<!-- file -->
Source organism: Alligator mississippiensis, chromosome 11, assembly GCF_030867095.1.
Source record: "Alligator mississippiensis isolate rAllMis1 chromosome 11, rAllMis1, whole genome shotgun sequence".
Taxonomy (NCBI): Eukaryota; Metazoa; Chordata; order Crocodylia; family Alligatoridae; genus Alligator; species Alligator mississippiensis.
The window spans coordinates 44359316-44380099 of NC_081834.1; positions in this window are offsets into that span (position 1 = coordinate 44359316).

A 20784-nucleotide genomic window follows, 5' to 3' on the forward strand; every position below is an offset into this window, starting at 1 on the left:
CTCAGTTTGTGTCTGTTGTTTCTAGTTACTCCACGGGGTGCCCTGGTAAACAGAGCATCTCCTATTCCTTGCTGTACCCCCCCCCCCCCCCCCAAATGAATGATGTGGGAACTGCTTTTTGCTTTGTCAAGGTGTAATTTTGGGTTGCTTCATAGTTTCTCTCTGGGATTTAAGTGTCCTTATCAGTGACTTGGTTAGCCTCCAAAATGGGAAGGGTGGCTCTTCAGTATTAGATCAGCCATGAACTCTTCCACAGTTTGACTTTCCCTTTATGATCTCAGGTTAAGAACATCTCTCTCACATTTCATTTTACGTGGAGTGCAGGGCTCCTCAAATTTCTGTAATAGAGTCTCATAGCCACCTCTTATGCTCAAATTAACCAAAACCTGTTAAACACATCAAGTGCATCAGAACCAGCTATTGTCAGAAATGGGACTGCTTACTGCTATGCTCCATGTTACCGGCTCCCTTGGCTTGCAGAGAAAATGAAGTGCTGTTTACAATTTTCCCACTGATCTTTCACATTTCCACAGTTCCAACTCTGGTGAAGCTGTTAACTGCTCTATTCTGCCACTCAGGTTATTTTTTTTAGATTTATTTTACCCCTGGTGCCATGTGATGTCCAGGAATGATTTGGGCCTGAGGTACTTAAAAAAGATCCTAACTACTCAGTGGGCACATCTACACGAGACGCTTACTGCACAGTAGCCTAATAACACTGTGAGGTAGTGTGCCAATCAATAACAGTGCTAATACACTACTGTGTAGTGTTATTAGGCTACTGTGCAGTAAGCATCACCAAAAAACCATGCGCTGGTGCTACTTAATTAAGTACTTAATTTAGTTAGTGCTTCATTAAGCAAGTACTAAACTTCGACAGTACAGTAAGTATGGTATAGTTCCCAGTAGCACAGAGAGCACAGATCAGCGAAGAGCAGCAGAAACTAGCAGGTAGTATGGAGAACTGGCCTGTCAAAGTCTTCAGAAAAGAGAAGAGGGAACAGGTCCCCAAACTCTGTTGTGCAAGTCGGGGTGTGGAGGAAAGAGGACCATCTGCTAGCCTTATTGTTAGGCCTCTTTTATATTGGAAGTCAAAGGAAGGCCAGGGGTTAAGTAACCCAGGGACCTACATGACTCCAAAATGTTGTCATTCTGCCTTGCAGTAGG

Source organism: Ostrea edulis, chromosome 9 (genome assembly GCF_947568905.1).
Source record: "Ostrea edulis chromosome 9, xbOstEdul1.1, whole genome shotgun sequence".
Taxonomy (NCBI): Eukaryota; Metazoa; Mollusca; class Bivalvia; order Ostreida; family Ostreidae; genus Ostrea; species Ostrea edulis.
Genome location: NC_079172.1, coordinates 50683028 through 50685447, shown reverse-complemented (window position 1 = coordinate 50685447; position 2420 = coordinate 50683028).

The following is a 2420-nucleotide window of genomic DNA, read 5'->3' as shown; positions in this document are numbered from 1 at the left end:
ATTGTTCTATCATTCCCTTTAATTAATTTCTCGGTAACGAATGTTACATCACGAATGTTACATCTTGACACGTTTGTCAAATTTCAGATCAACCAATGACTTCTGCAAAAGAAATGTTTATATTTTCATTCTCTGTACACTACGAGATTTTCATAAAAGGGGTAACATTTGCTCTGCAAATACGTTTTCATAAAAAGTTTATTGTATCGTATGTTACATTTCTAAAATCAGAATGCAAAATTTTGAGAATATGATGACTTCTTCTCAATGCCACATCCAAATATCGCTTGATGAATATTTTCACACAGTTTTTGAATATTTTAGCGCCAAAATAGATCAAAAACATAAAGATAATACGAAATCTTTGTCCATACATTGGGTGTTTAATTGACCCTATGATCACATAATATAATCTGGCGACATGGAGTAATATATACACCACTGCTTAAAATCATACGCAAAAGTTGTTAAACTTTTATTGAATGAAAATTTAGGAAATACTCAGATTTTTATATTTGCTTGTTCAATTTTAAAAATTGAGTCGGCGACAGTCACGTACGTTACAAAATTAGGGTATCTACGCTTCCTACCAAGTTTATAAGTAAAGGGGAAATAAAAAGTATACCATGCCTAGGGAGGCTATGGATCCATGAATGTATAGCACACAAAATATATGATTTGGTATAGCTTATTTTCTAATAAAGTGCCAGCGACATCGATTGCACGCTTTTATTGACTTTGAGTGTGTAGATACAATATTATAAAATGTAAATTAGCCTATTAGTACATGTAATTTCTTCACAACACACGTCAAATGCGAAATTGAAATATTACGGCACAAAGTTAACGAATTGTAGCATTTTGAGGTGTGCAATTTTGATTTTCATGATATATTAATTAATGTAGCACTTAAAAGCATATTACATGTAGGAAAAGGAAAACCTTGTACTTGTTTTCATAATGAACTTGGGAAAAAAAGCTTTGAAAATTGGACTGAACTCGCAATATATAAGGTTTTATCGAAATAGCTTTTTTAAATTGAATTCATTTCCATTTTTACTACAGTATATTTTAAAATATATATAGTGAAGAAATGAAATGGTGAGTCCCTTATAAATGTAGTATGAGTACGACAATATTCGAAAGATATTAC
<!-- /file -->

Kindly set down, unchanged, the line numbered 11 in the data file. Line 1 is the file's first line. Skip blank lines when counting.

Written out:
The following is a 2420-nucleotide window of genomic DNA, read 5'->3' as shown; positions in this document are numbered from 1 at the left end: